vivo

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Esperanto[edit]

Etymology[edit]

From Esperanto vivi (live) + nominal suffix -o.

Pronunciation[edit]

  • IPA(key): /ˈvivo/
  • Hyphenation: vi‧vo

Noun[edit]

vivo (plural vivoj, accusative singular vivon, accusative plural vivojn)

  1. life

Antonyms[edit]

Derived terms[edit]

Related terms[edit]


Galician[edit]

Etymology 1[edit]

From Latin vīvus (alive, living).

Adjective[edit]

vivo m (feminine viva, masculine plural vivos, feminine plural vivas)

  1. alive, living
Related terms[edit]

Etymology 2[edit]

Inflected form of vivir.

Verb[edit]

vivo

  1. first-person singular present indicative of vivir

Ido[edit]

Etymology[edit]

From Esperanto vivo.

Noun[edit]

vivo (plural vivi)

  1. life

Italian[edit]

Etymology[edit]

From Latin vīvus (alive, living), ultimately from Proto-Indo-European *gʷih₃wós (alive).

Adjective[edit]

vivo m (feminine viva, masculine plural vivi, feminine plural vive)

  1. alive, live
  2. brisk, animate, vivacious
  3. vivid, intense, brilliant

Noun[edit]

vivo m (plural vivi)

  1. living person

Verb[edit]

vivo

  1. first-person singular present tense of vivere

Related terms[edit]

Anagrams[edit]


Latin[edit]

Etymology[edit]

From Proto-Italic *gʷīwō, from Proto-Indo-European *gʷeih₃w- (to live). Cognate with Old English cwic (alive) (English quick), Old Church Slavonic жити (žiti), Ancient Greek βίος (bios), Sanskrit जीवति (jīvati).

Pronunciation[edit]

Verb[edit]

present active vīvō, present infinitive vīvere, perfect active vīxī, supine vīctum

  1. I live.
    • 63 BCE, Cicero, Catiline Orations Oratio in Catilinam Prima in Senatu Habita.2
      O tempora, o mores! Senatus haec intellegit, consul videt; hic tamen vivit. Vivit?
      Shame on the age and on its principles! The senate is aware of these things; the consul sees them; and yet this man lives. Lives!
    • 63 BCE, Cicero, Catiline Orations Oratio in Catilinam Prima in Senatu Habita.1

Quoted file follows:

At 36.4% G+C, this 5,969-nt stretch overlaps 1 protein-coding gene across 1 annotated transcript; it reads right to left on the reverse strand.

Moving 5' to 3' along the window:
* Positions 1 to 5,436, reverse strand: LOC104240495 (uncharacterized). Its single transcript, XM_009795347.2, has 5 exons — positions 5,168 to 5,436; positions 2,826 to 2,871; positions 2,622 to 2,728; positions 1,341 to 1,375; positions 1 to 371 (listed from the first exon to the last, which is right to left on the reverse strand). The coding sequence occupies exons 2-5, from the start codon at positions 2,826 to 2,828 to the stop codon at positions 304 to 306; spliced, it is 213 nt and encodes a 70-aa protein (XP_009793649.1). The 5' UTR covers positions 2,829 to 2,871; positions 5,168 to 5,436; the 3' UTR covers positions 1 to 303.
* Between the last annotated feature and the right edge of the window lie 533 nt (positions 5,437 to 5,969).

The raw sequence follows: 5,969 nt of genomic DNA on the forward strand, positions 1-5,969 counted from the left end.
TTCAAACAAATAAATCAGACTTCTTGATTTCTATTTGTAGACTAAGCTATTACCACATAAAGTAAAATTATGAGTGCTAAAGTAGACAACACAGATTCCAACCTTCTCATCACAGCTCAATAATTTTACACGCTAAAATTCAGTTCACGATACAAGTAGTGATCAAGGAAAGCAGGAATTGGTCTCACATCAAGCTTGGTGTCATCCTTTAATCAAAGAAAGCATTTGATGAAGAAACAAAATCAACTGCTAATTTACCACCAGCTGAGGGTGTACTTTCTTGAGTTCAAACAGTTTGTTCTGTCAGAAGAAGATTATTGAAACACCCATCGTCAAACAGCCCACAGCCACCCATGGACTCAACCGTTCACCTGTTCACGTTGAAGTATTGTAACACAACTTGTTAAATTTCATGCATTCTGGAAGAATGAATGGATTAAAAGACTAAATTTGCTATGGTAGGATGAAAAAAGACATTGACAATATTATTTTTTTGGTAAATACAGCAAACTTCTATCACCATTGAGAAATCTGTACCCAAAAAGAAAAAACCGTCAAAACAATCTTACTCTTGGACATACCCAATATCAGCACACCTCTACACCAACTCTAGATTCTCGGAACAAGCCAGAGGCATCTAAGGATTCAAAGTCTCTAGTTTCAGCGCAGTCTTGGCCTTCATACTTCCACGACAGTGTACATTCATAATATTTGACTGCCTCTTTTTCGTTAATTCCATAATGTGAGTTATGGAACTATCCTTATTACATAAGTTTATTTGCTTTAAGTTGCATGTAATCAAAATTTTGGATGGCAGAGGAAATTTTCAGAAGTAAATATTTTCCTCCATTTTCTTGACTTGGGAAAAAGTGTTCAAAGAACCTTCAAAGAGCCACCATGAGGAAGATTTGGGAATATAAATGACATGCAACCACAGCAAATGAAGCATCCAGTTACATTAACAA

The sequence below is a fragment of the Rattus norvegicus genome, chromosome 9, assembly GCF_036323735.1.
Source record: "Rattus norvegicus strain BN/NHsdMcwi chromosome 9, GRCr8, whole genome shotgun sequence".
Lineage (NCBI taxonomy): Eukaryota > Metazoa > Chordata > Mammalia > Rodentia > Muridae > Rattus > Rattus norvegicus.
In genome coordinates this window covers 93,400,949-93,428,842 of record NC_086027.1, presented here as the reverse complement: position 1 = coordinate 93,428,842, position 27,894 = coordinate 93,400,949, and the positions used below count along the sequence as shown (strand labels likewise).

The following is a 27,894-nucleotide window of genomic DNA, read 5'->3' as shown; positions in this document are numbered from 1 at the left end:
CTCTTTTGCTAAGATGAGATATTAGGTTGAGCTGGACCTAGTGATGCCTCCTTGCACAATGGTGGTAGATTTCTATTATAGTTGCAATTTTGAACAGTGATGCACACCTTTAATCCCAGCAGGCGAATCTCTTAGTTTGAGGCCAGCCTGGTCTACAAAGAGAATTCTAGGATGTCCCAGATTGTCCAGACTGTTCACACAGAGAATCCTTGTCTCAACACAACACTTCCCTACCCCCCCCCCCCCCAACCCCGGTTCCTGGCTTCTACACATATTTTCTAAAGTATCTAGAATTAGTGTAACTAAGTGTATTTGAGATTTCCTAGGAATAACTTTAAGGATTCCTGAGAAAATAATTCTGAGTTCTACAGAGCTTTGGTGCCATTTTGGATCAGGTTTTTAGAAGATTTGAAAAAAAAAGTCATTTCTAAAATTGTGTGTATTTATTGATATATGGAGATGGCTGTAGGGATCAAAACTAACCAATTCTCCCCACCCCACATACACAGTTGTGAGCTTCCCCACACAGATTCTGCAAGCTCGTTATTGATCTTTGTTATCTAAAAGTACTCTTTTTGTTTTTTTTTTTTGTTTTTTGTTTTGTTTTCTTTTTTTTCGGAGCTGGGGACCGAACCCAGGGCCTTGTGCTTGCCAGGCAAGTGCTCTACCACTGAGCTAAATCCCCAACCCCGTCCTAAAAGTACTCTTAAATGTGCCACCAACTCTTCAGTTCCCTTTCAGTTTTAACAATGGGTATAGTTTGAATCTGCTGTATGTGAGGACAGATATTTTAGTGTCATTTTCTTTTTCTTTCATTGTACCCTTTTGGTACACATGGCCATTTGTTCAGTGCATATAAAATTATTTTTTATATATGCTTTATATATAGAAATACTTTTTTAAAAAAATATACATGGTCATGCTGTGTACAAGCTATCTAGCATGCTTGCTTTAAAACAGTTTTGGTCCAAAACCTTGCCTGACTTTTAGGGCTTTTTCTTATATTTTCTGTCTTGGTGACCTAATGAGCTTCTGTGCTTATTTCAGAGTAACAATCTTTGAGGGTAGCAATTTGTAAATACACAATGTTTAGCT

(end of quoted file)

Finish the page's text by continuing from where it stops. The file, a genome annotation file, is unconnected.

Quam diu quisquam erit qui te defendere audeat, vives, et vives ita ut nunc vivis, multis meis et firmis praesidiis obsessus ne commovere te contra rem publicam possis. Multorum te etiam oculi et aures non sentientem, sicut adhuc fecerunt, speculabuntur atque custodient.
      As long as one person exists who can dare to defend you, you shall live; you shall live as you do now, surrounded by my many and trustworthy guards, so that you shall not be able to stir one finger against the republic: many eyes and ears shall still observe and watch you, as they have hitherto done, though you shall not perceive them.
  2. I am alive, I survive.
  3. I reside in.

Inflection[edit]

Synonyms[edit]

Derived terms[edit]

Related terms[edit]

Descendants[edit]


Portuguese[edit]

Etymology[edit]

From Old Portuguese vivo, from Latin vīvus, from Proto-Indo-European *gʷih₃wós.

Pronunciation[edit]

Adjective[edit]

vivo m (feminine viva plural vivos feminine plural vivas; comparable)

  1. alive (having life; not dead)
  2. lively; vivacious
  3. (linguistics, of a language or lect) having native speakers
  4. strong (highly stimulating to the senses)

Inflection[edit]

Synonyms[edit]

  • (lively): vivaz
  • (stimulating to the senses): forte

Antonyms[edit]

  • (alive): morto
  • (having native speakers): morto
  • (stimulating to the senses): fraco

Derived terms[edit]

Related terms[edit]

Verb[edit]

vivo

  1. first-person singular present indicative of viver

Spanish[edit]

Etymology[edit]

From Latin vīvus (alive, living), ultimately from Proto-Indo-European *gʷih₃wós (alive).

Adjective[edit]

vivo m (feminine viva, masculine plural vivos, feminine plural vivas)

  1. living, alive
  2. vivid

Related terms[edit]

Verb[edit]

vivo

  1. First-person singular (yo) present indicative form of vivir.